As per the matching concept, even though Company A pays the interest for March in April, it will record an interest expense of $1,000 in its financial statement for the year ending 31st March 2019. The Journal entry will be Interest Expense account debut and Interest Payable account credit. When Company A makes the payment on 5th April, the journal entry will get reverse, i.e., debit interest payable and credit bank or cash.
Advantage of Accrued Expense Journal entry
Journal entry for accrued expenses comes into play when there is no expense documentation. In such a case, a journal entry is made to recognize the accrued expense in the income statement. Also, an adjusting entry is made to record the expense as a current liability on the balance sheet.
- One of the many advantages of recording accrued expenses is to identify the true profit of the company. If a company does not add the expense that it needs to pay somewhere in the future, the profit might inflate. It is important for all the stakeholders and the company to know the real profit rather than the inflated one.
- All financial transactions, whether accrued or paid, get a journal entry. This leaves zero chance of any error and omission of crucial details. Further, the auditors can also cross-check the books anytime. Regular entry ensures the credibility of the company in the eyes of the auditors and stakeholders.
- Accrued expense entry is based on the double-entry system, which means that debit in one account and credit in the other account. An account manager or anyone looking at the books can see the accounts that such an expense affects. It simply increases the efficiency of the bookkeeping system.
- GAAP recognizes the double-entry system, and thus, several companies follow it around the globe. Therefore, using such a system make the company compliant with international standards.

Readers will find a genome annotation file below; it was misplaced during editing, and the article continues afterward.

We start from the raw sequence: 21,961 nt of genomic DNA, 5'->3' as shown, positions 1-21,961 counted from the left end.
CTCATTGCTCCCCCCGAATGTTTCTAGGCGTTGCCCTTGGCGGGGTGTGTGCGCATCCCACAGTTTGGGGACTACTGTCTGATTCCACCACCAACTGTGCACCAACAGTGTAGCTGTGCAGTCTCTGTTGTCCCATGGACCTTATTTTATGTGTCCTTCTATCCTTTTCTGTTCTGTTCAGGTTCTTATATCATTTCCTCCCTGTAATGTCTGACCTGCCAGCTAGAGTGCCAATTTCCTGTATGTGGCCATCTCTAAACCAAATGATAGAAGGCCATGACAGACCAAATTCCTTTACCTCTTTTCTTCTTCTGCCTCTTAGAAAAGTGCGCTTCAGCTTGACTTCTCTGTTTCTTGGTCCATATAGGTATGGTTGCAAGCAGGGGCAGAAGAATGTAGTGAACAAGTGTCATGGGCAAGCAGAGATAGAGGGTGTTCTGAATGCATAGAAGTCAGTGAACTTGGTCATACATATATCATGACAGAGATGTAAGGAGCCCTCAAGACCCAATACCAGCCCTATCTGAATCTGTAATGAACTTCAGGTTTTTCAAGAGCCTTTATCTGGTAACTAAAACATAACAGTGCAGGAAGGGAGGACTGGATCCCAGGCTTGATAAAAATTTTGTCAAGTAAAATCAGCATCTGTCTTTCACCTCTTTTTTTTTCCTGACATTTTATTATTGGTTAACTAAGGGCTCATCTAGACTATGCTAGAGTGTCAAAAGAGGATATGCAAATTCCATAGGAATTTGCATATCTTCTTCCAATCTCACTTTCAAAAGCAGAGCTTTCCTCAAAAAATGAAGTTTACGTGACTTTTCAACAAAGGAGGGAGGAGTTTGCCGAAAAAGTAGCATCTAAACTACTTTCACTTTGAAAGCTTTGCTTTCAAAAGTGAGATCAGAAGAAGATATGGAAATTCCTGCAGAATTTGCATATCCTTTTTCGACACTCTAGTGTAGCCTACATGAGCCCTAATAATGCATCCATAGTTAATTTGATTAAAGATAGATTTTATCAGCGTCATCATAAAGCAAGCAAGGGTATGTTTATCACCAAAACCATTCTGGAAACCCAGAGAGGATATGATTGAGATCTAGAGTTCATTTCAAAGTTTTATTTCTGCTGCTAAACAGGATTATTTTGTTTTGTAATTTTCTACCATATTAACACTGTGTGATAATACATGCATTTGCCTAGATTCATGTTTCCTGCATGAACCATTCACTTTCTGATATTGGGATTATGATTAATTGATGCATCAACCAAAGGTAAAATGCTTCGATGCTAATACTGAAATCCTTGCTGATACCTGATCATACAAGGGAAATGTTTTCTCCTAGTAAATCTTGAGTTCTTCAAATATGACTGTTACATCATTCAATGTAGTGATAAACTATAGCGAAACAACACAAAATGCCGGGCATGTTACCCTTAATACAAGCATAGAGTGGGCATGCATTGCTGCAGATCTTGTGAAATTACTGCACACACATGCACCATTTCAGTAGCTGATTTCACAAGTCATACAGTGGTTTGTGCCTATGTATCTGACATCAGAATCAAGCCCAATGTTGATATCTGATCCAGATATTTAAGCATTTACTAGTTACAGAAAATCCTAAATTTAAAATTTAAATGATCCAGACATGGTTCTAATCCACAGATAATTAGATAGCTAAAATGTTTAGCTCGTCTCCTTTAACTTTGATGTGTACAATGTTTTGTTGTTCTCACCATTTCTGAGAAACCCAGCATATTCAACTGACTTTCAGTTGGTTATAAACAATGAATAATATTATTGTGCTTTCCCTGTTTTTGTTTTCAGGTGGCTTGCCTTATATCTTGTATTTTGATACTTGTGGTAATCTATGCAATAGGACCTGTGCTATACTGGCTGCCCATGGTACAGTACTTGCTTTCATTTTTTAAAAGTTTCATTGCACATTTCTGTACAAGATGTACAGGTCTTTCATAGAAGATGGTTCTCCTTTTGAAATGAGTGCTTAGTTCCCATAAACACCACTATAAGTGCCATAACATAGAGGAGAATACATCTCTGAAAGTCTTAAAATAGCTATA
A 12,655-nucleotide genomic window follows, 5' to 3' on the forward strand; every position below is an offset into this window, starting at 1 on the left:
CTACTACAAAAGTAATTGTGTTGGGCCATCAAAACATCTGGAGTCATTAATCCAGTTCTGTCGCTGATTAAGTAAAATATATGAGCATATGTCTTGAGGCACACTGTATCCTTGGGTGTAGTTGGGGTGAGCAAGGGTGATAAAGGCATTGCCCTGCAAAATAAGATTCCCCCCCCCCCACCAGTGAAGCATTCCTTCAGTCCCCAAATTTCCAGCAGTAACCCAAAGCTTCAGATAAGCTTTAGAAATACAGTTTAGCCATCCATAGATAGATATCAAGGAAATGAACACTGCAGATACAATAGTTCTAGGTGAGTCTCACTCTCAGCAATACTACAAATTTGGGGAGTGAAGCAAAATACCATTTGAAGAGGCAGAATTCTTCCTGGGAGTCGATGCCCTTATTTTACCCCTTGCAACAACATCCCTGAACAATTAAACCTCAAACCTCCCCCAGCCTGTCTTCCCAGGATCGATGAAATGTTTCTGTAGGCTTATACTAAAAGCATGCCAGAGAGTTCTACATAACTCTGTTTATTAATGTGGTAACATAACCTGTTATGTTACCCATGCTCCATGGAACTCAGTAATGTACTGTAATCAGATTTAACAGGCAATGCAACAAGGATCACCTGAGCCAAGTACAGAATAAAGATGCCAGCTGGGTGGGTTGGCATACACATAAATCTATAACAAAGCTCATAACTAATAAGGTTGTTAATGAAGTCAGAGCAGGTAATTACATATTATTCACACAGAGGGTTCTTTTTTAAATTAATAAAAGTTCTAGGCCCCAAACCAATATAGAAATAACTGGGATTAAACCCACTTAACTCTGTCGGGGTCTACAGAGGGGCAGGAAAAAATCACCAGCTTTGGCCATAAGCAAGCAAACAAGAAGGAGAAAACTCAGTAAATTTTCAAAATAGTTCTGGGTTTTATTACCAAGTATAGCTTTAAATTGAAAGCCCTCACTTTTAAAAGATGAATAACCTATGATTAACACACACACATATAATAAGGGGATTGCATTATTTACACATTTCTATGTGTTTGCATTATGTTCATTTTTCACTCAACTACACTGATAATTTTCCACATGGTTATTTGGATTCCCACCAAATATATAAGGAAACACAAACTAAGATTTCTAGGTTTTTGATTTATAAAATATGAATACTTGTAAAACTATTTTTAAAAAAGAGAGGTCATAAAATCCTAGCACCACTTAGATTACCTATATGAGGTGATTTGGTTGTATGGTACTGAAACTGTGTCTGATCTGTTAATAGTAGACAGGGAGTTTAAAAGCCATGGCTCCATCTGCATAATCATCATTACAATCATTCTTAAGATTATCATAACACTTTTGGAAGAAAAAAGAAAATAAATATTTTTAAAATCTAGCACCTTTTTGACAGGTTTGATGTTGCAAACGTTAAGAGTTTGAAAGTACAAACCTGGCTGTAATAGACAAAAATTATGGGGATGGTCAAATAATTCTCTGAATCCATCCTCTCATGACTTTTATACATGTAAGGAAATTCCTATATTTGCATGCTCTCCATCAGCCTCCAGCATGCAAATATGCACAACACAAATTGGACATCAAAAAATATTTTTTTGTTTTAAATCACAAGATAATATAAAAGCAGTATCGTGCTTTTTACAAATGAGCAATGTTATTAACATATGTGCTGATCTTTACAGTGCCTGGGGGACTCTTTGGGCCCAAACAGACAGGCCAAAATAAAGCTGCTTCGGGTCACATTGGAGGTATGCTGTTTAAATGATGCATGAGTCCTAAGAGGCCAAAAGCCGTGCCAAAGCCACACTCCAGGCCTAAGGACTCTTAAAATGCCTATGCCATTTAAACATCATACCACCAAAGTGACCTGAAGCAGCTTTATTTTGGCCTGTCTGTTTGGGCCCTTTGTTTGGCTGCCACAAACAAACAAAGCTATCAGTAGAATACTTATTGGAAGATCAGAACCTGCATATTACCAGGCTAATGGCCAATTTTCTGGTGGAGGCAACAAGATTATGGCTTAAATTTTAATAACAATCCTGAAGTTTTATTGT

Disadvantage of Accrued Expense Entry System
- Recording an expense that a company has recognized but did not pay for is a challenging job. Moreover, a slight mistake by the accounting manager could lead to big errors, inflating the profit or even reducing it wrongly.
- Recording accrued expense gets difficult on a daily basis if the size of the business is huge, leading to hundreds and thousands of financial transactions on a daily basis.
Impact on Income Statement
On the other hand, if there is a decrease in accrued expense or a company pays its outstanding accounts payable, the company will credit the cash and debit accounts payable to lower the accounts payable on the liability side. A point to note is that this won’t affect the income statement as cash is not an expense. Also, the expense that the company is paying now has already come in the previous accounting period.
Accrued Expenses vs. Accounts Payable
An accrued expense is the costs that have no invoice. On the other hand, accounts payable are the expenses for which the company has the invoice. Also, the accrued expense is an estimate, and it may differ from the supplier’s invoice.
In contrast, prepaid expenses are the opposite of accrued expenses. Under prepaid expense, a company pays a liability in advance, and thus, it creates an asset on the balance sheet.